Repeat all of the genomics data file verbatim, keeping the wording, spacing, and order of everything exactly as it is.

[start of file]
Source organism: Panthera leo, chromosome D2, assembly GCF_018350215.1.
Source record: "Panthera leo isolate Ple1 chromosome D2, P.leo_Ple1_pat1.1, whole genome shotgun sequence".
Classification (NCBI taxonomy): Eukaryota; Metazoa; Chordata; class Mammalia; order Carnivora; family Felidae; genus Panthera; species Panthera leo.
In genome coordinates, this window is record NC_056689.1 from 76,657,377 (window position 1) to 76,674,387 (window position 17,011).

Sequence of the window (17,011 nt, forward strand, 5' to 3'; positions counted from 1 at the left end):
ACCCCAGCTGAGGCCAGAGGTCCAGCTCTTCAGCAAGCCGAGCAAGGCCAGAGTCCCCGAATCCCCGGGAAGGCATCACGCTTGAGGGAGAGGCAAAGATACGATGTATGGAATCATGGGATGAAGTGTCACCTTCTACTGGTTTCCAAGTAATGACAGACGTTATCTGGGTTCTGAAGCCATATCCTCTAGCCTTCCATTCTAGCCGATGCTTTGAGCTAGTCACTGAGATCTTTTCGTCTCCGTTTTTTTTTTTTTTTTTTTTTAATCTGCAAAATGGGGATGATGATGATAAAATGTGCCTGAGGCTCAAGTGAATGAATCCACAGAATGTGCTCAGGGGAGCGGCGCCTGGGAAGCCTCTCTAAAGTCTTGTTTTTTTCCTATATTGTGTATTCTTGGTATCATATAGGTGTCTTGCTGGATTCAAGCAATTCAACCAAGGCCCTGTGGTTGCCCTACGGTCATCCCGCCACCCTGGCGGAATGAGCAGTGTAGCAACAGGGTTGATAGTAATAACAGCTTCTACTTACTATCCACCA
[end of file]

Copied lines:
Source organism: Panthera leo, chromosome D2, assembly GCF_018350215.1.
Source record: "Panthera leo isolate Ple1 chromosome D2, P.leo_Ple1_pat1.1, whole genome shotgun sequence".
Classification (NCBI taxonomy): Eukaryota; Metazoa; Chordata; class Mammalia; order Carnivora; family Felidae; genus Panthera; species Panthera leo.
In genome coordinates, this window is record NC_056689.1 from 76,657,377 (window position 1) to 76,674,387 (window position 17,011).

Sequence of the window (17,011 nt, forward strand, 5' to 3'; positions counted from 1 at the left end):
ACCCCAGCTGAGGCCAGAGGTCCAGCTCTTCAGCAAGCCGAGCAAGGCCAGAGTCCCCGAATCCCCGGGAAGGCATCACGCTTGAGGGAGAGGCAAAGATACGATGTATGGAATCATGGGATGAAGTGTCACCTTCTACTGGTTTCCAAGTAATGACAGACGTTATCTGGGTTCTGAAGCCATATCCTCTAGCCTTCCATTCTAGCCGATGCTTTGAGCTAGTCACTGAGATCTTTTCGTCTCCGTTTTTTTTTTTTTTTTTTTTTAATCTGCAAAATGGGGATGATGATGATAAAATGTGCCTGAGGCTCAAGTGAATGAATCCACAGAATGTGCTCAGGGGAGCGGCGCCTGGGAAGCCTCTCTAAAGTCTTGTTTTTTTCCTATATTGTGTATTCTTGGTATCATATAGGTGTCTTGCTGGATTCAAGCAATTCAACCAAGGCCCTGTGGTTGCCCTACGGTCATCCCGCCACCCTGGCGGAATGAGCAGTGTAGCAACAGGGTTGATAGTAATAACAGCTTCTACTTACTATCCACCA